Doing Justice Without Doing Harm (2016)
Justice is a central theme in most secular and religious moral traditions, though there are significant disagreements about its content. As Alasdair McIntyre asked, "Whose Justice?" During some periods of history there has been great optimism that the world was moving in a more just direction, generally followed by periods of great injustice and great disillusionment.
Our conference themes have ancient roots --"do justice" (Micah 6:8) and "do no harm" (Hippocrates). The first theme is a call to do justice and to serve a hurting world. What do our traditions say about justice to the 21st century? What are the great injustices and causes of suffering in our world? How might they be addressed by individuals, religious congregations, NGOs, and governments?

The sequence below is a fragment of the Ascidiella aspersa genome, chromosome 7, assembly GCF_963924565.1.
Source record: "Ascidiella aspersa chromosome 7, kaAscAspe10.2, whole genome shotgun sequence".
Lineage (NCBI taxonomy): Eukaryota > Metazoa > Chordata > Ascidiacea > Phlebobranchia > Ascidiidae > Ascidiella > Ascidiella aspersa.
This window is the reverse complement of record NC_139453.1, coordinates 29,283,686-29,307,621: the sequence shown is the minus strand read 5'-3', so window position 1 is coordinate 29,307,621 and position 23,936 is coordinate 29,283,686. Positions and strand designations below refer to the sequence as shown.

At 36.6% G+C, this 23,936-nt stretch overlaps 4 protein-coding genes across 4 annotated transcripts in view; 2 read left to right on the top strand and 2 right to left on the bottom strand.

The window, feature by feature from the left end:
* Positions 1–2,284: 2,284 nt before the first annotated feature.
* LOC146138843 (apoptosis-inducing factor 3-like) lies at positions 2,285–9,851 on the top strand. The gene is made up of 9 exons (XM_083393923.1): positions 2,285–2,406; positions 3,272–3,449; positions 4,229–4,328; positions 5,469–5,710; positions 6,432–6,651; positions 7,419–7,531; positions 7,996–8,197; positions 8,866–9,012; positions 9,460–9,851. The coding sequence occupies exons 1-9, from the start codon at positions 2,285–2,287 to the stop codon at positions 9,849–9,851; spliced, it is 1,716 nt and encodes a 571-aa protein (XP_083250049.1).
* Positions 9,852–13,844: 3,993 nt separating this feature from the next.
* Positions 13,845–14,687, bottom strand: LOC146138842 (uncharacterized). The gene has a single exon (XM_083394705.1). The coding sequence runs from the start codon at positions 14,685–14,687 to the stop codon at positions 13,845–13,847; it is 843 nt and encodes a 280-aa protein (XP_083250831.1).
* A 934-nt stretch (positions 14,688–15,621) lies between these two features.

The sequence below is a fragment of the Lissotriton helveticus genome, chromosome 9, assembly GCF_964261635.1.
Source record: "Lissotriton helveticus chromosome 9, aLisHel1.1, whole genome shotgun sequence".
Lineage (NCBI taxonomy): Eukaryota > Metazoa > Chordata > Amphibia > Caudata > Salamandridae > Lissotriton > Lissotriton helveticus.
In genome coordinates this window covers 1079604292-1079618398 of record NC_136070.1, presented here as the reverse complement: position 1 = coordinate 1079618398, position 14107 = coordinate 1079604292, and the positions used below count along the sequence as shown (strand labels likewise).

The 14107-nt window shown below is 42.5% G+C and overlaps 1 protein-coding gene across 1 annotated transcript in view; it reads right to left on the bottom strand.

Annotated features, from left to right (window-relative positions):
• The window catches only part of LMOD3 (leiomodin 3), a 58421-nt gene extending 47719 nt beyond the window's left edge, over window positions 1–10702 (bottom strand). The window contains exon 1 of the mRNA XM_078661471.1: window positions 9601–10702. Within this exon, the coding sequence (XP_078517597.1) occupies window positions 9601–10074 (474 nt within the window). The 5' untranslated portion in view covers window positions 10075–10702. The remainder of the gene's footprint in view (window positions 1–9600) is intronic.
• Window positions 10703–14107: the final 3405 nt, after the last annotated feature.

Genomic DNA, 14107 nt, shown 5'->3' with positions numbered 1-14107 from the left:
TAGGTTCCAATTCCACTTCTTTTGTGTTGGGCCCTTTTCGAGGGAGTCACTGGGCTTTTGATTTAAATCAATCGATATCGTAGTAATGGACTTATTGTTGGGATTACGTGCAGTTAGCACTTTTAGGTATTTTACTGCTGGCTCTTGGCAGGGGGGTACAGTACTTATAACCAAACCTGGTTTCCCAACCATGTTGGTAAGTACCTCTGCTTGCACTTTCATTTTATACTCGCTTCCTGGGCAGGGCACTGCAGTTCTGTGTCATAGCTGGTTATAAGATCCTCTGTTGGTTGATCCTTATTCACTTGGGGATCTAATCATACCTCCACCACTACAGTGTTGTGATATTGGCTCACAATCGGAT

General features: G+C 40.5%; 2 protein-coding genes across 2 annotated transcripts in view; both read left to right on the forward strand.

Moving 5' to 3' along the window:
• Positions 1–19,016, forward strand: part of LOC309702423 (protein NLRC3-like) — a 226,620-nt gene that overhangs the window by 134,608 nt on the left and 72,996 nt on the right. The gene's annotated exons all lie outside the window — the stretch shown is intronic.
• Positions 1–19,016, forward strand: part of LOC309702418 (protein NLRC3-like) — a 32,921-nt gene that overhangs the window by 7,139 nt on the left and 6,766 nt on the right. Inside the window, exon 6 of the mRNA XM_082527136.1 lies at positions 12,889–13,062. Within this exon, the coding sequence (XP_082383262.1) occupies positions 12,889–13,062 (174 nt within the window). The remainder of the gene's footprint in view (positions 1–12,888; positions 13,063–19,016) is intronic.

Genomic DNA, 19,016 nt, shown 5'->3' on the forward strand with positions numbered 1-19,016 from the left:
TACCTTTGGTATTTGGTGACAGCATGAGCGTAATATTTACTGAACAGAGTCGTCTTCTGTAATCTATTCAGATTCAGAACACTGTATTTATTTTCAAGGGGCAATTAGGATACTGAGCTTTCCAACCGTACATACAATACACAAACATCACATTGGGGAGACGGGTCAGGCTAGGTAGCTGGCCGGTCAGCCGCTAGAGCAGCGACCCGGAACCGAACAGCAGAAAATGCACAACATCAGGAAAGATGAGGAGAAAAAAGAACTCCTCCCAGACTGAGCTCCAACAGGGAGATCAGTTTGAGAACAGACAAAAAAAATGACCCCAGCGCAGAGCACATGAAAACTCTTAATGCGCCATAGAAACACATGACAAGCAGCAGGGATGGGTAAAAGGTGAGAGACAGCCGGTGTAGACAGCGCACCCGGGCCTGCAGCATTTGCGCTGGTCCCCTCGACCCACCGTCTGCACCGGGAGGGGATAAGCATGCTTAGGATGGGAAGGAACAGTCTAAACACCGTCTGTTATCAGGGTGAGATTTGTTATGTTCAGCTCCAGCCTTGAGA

A second theme (raised powerfully in Steve Corbett and Brian Fikkert's book When Helping Hurts) will be how individuals, groups, and laws might avoid doing harm as we attempt to do good. Attempts to help can generate dependence or harm bystanders. The work of governments and NGOs can undercut local institutions like religious congregations and businesses that might address local problems. Laws can have unintended consequences that do greater harm than good. Protections afforded some groups, may harm other groups. We need to make a difference, but to do so wisely.